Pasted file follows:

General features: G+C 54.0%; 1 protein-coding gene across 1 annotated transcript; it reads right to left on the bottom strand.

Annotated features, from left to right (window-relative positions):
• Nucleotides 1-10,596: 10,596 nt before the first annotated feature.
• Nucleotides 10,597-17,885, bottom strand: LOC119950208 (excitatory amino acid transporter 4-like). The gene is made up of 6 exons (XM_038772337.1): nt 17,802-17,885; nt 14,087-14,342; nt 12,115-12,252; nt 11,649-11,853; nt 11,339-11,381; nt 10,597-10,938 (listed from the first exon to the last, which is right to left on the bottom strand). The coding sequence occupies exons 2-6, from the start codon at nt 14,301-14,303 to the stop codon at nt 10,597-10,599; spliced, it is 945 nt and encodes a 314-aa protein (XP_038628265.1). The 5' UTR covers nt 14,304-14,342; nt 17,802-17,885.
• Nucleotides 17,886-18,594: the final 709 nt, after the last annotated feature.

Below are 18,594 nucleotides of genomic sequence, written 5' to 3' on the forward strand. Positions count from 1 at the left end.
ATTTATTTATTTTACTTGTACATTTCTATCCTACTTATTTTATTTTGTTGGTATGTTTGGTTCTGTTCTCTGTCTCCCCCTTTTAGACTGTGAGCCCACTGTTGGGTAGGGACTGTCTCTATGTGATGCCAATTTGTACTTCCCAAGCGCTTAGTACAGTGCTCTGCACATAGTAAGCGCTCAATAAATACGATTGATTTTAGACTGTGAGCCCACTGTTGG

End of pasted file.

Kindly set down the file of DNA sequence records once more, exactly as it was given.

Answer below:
General features: G+C 54.0%; 1 protein-coding gene across 1 annotated transcript; it reads right to left on the bottom strand.

Annotated features, from left to right (window-relative positions):
• Nucleotides 1-10,596: 10,596 nt before the first annotated feature.
• Nucleotides 10,597-17,885, bottom strand: LOC119950208 (excitatory amino acid transporter 4-like). The gene is made up of 6 exons (XM_038772337.1): nt 17,802-17,885; nt 14,087-14,342; nt 12,115-12,252; nt 11,649-11,853; nt 11,339-11,381; nt 10,597-10,938 (listed from the first exon to the last, which is right to left on the bottom strand). The coding sequence occupies exons 2-6, from the start codon at nt 14,301-14,303 to the stop codon at nt 10,597-10,599; spliced, it is 945 nt and encodes a 314-aa protein (XP_038628265.1). The 5' UTR covers nt 14,304-14,342; nt 17,802-17,885.
• Nucleotides 17,886-18,594: the final 709 nt, after the last annotated feature.

Below are 18,594 nucleotides of genomic sequence, written 5' to 3' on the forward strand. Positions count from 1 at the left end.
ATTTATTTATTTTACTTGTACATTTCTATCCTACTTATTTTATTTTGTTGGTATGTTTGGTTCTGTTCTCTGTCTCCCCCTTTTAGACTGTGAGCCCACTGTTGGGTAGGGACTGTCTCTATGTGATGCCAATTTGTACTTCCCAAGCGCTTAGTACAGTGCTCTGCACATAGTAAGCGCTCAATAAATACGATTGATTTTAGACTGTGAGCCCACTGTTGG